Lok also pre­dicted elec­tric­ity prob­lems and true enough, Malaysia ex­pe­ri­enced sev­eral black­outs, most no­tably in Sarawak, when cir­cuits at the Ke­me­naBin­tulu trans­mis­sion power line tripped, plung­ing the state into a tur­moil of dark­ness and snarling traf­fic jams for sev­eral hours.

In a twist of events still re­lated to elec­tric­ity, a freak storm in Pe­nang caused the col­lapse of a light­ning ar­rester from the is­land’s Umno build­ing in Ma­cal­is­ter Road. Tak­ing the brunt of the im­pact was an econ­omy rice seller driv­ing past then. Save for parts of his car sal­vaged from a deep crater left by the light­ning ar­rester, his body was never re­cov­ered.

Lok also fore­casted vol­cano erup­tions. The At­lantic re­ported one in Mount Etna, Italy and Vol­can Copahue, Ar­gentina.

Just like Lok said, th­ese two hap­pened in the South Amer­i­can re­gion and Europe. How­ever, we sus­pect he might have missed out one un­der­wa­ter erup­tion in the seas of Ja­pan.

This event was of par­tic­u­lar in­ter­est be­cause it gave birth to a new is­land, about 1,000km south of Tokyo. The last time a sim­i­lar phe­nom­e­non was recorded by Ja­panese me­dia was in 1970.

Un­for­tu­nately, Lok was also right when he wrote the year would see a de­cline in so­cial niceties with vi­o­lent up­ris­ings and civil un­rest tak­ing place.

There is no need to men­tion the usual places of strife. The Min­ion Mad­ness in July where an un­ruly crowd pulled at a roller shut­ter of a McDon­ald’s out­let in Ge­orge Town un­til it gave way was enough to af­firm peo­ple have for­got­ten that a Happy Meal is sup­posed to bring smiles, not bruises and frowns.

But the most im­pres­sive set of pre­dic­tions would come from founder and chief re­searcher of Good Feng Shui Ge­o­man­tic Re­search Kenny Hoo when he summed up 2013 as the year of cor­rec­tion.

Proof that Hoo had got­ten it right was a Bloomberg re­port re­veal­ing the re­duc­tion of en­ter­tain­ment bud­gets for min­is­ters and a freeze on ren­o­va­tions in gov­ern­ment of­fices in an ef­fort by the Malaysian gov­ern­ment to curb pub­lic spend­ing. Cuts would also see civil ser­vants trav­el­ling in econ­omy class for do­mes­tic flights and a de­crease in sou­venir pre­sen­ta­tions and re­fresh­ments.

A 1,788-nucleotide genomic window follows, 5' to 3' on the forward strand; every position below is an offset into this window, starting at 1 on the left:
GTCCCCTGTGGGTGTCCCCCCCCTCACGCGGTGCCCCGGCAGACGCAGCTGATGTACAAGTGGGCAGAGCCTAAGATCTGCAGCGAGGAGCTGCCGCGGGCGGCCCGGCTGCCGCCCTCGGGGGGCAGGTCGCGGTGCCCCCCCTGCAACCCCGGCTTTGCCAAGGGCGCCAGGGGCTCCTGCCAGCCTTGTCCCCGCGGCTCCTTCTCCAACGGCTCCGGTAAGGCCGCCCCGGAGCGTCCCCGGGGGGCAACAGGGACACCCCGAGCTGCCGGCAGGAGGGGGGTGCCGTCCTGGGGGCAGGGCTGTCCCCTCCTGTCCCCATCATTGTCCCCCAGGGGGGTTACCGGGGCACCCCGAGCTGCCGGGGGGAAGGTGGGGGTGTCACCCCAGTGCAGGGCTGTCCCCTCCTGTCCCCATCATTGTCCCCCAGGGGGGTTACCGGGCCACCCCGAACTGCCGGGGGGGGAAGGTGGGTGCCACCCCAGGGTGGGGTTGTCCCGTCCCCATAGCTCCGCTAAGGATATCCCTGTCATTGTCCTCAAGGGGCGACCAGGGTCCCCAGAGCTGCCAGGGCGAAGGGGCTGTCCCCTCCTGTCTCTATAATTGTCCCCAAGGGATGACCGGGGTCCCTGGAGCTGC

He was also very right about it be­ing a “painful” tran­si­tion for some as price hikes for fuel, elec­tric­ity, toll, su­gar and the in­tro­duc­tion of the GST be­came the hottest topics for the year. How­ever, Hoo didn’t com­pletely hit the mark about the sports sec­tor do­ing well. While squash and bad­minton stars Datuk Ni­col David and Datuk Lee Chong Wei shone, our sepak takraw team lost to Laos at the Myan­mar SEA Games. Over­all, Malaysia fin­ished fifth be­hind Thai­land, Viet­nam, Myan­mar and In­done­sia. Datuk K. Ra­jagopal would also be say­ing good­bye as his con­tract has not been re­newed, seem­ingly for fail­ing to get the Na­tional foot­ball squad into the 2015 Asian Cup.

Speak­ing on the sub­ject of like­li­hoods and the chances of prophe­cies com­ing true, fig­ur­ing at the top of the mas­ter list of “Favourite In­ac­cu­racy of All Time” should go to Harold Camp­ing, a ra­dio evan­ge­list who said the world would end in 2011.

Since we are all still here, Camp­ing’s pre­dic­tion ob­vi­ously did not hold wa­ter. How­ever, Camp­ing did pre­dict the com­ing of his own end. Though the world did not end in 2011, Camp­ing suf­fered a stroke. Still, he was man enough to redeem hope among his fol­low­ers by ac­knowl­edg­ing he was wrong a year later. Camp­ing died in 2013.

Sooth or dare?: do the

an­nual pre­dic­tions by as­trologers usu­ally come true? Is there re­ally a sci­ence in­volved and ev­i­dence to sug­gest that this is more than just a

guess­ing game?